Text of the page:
Over the past few months I’ve been enjoying my Apple IIe in a few new ways, and that’s something that feels pretty nice to be able to say, here in 2020.
Back in 2018 I became part of the hardware beta testing group for an Apple II video interface that was being engineered by noted Apple IIgs developer John Brooks (who wrote the well-loved IIgs version of Rastan, among others). Known as the VidHD, it is a unique and capable solution to bridging the Apple II to a modern HDMI display, and with some features you might not expect, along the way. As John describes it,
The VidHD card is unlike other video options for the Apple II because its all-digital HDMI 1080p output is upscaled directly from the byte values written into the Apple’s video memory. Because VidHD is all-digital, it does not suffer the noise/crawl of analog converter boxes, or the color variance of VGA converters. VidHD has better clarity and color accuracy than composite, SCART, or even the original Apple IIGS RGB monitor.
Because the VidHD hardware constructs its own rendering of whatever screenmode is active on any Apple II from the original II to the IIgs in real time, all of these screenmodes can be enabled on any Apple II. An Apple II Plus, for instance, can support the IIgs’ 640×200 256-color Super High-Res display. There are a number of rendering modes to choose from that handle the II’s NTSC artifact color in different ways, emulate scan-lines, etc. What’s more, VidHD allows setting text mode foreground and background colors and also provides several extended text-modes beyond the standard 40×24 and 80×24 modes: 80×45, 120×67, and 240×135. (See a screenshot demonstrating one of the extended text modes, by Jay Craft.) It’s a very impressive piece of hardware.
I have enjoyed using my VidHD in the 128K enhanced Apple IIe since I’ve had it. It makes for a cleaner graphics display than the composite Apple Color Monitor IIe I’ve been using with the system, and the monochrome text-mode sharpness is beyond compare. I do a great deal of BBSing on the IIe and the sharpness of text rendered via the VidHD to an LCD is much easier on the eyes. (I won’t be retiring the composite CRT, though; sometimes I really want to see those fuzzy artifact colors, glow blur and all.)
Aside from BBSing, I’ve been gaming and watching scenedemos more frequently on my IIe lately than in any time since it was my main / only system back in 1986. And, that’s because of an amazing assemblage of software known as Total Replay.
Officially launched at KansasFest 2019, Total Replay is a 32MB ProDOS disk image that is basically a magical one-stop-shop that meets (and exceeds) the needs and desires of most any Apple II retrogamer. All this is thanks to the duo of 4am and qkumba, but putting it together was no small feat.
The vast majority of games for the Apple II are written to 5.25-inch floppy disks formatted in Apple’s DOS 3.3 or some other, custom disk format. That is to say, few were written to media formatted with Apple’s more recent and advanced ProDOS operating system. And what’s more, nearly all Apple II games featured disk-based copy protection.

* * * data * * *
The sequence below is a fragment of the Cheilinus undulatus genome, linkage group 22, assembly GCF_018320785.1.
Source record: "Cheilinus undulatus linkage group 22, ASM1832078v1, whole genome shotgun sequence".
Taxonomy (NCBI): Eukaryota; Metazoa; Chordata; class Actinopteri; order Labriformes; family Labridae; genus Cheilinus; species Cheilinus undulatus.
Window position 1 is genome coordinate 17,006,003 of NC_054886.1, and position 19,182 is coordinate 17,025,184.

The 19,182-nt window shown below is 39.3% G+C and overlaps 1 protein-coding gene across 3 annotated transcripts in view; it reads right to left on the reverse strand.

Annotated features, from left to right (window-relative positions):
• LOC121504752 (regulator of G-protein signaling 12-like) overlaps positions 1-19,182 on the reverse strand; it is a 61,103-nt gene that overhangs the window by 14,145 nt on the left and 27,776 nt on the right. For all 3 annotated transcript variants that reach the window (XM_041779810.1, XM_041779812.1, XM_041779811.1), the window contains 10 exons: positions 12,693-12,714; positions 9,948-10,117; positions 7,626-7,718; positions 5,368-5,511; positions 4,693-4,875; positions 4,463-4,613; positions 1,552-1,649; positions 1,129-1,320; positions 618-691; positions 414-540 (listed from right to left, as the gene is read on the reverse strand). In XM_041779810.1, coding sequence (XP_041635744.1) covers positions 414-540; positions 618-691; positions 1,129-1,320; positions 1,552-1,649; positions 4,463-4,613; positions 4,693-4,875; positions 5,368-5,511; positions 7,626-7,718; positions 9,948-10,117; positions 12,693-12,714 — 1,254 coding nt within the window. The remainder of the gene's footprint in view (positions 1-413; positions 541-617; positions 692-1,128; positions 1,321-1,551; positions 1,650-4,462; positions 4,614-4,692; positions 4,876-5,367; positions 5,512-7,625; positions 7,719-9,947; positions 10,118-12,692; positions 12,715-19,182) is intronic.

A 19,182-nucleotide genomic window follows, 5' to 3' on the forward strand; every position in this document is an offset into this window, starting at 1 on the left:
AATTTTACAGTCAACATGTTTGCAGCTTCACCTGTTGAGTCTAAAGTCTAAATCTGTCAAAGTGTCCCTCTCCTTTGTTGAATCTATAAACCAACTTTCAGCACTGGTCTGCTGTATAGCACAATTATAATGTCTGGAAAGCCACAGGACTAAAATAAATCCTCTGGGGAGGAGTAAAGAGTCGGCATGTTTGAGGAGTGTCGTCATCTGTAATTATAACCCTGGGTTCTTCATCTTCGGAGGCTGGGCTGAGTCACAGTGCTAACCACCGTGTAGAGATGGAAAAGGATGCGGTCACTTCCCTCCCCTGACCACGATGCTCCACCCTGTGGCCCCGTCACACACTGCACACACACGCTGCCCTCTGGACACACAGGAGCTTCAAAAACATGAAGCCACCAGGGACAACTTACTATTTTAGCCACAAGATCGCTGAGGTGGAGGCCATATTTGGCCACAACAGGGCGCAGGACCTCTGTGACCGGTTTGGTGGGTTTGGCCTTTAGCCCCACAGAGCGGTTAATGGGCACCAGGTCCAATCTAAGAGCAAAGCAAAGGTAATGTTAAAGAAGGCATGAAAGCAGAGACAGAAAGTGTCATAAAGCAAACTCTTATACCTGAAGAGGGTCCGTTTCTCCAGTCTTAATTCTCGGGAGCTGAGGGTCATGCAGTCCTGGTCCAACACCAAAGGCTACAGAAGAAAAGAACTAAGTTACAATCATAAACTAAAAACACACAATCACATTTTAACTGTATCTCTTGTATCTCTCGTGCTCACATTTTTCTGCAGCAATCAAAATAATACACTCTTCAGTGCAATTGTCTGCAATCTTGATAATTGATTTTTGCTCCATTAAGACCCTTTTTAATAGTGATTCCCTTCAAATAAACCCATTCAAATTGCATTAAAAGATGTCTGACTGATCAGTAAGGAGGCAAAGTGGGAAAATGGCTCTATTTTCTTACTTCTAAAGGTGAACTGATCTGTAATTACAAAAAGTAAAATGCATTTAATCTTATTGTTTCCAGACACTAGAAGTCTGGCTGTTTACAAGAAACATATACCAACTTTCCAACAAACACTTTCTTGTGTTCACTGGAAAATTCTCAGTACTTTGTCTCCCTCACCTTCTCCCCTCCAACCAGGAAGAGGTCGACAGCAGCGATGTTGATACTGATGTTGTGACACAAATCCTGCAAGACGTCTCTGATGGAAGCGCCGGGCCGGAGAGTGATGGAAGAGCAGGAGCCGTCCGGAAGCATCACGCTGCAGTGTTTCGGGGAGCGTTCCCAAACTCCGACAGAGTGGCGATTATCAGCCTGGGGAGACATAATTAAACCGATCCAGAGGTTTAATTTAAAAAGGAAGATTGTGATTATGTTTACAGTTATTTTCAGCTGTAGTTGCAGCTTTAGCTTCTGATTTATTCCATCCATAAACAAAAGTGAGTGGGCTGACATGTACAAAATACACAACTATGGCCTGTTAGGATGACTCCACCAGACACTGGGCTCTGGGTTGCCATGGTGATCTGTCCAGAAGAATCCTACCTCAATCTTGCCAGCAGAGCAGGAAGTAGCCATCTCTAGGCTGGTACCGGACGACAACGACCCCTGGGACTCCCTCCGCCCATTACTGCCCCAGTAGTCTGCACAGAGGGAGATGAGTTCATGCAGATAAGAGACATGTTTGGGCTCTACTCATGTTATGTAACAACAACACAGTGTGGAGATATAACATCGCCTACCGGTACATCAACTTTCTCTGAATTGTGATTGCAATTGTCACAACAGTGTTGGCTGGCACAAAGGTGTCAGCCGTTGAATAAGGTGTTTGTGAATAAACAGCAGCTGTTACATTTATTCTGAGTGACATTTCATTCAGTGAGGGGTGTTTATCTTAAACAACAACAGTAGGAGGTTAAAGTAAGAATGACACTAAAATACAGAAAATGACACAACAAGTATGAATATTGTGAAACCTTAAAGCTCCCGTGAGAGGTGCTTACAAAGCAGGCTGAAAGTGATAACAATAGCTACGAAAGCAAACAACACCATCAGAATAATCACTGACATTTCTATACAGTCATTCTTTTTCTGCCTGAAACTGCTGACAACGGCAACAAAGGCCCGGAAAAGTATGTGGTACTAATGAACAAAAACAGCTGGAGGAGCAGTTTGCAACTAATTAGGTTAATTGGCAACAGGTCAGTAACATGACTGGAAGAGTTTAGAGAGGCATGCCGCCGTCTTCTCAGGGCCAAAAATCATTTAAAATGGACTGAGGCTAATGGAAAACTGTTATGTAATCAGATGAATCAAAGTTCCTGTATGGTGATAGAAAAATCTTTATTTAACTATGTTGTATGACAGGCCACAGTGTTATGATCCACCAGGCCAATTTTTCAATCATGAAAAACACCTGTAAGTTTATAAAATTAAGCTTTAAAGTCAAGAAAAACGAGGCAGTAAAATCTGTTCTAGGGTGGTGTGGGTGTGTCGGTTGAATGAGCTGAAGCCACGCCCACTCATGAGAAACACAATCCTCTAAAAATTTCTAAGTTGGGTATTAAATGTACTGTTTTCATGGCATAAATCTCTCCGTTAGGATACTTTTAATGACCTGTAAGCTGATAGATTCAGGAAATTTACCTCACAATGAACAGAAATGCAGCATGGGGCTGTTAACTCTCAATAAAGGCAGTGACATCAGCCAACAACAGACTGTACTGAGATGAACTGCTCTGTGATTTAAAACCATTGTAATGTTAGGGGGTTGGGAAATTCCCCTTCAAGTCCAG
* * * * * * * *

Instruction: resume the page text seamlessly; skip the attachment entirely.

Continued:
Both DOS 3.3 and ProDOS store ~140K of data per 5.25-inch floppy disk. However, ProDOS, created with hard disks in mind, allows for larger volumes of up to 32MB in size. Total Replay is a 32MB ProDOS volume that contains a collection of games (333 of them in the current release) that have been converted from DOS 3.3 (or whatever custom format) to ProDOS so that they can be executed from this “large” shared volume as opposed to their originally intended floppy disk-based media. This meant not only disabling their floppy disk-based protection (“cracking” the game) but also modifying certain routines that save data (high scores, game progress) to allow them to work with the ProDOS operating system. It is well worth nothing that the original media for every game in the collection was sourced and used for this project. As such, there is not a “crack screen” to be seen anywhere in the mix, which means that for some of us this is the first time we have seen the original title screens, intro music, or other portions of these games removed decades ago by crackers in the most widely passed-around versions. Additionally, Total Replay provides a graphical loader front end that runs an “attract mode” demo previewing the included games while waiting for user input.
A particularly nice features of this collection, and the thing that ties the two parts of this blog post together, is that if a VidHD board is present in the system, it shows an Apple IIgs 320×200 16-color (out of a 4096 color palette) Super High-Res mode box art scan of certain games in the collection — even on non IIgs members of the Apple II family. I have created a somewhat crude video of Total Replay loaded up and running through its attract mode preview demo / slideshow demonstrating this feat on my enhanced 128K Apple IIe, which is natively incapable of displaying Apple IIgs graphics modes.
One of the great things about being a vintage computer user today is the rate at which new hardware and software projects that give us new ways to use and enjoy our vintage systems are popping up left and right. In my short time with the Retro Computing Roundtable it’s a topic we’ve touched on in nearly every episode. The VidHD graphics card and the superb Total Replay package are two prime examples of this.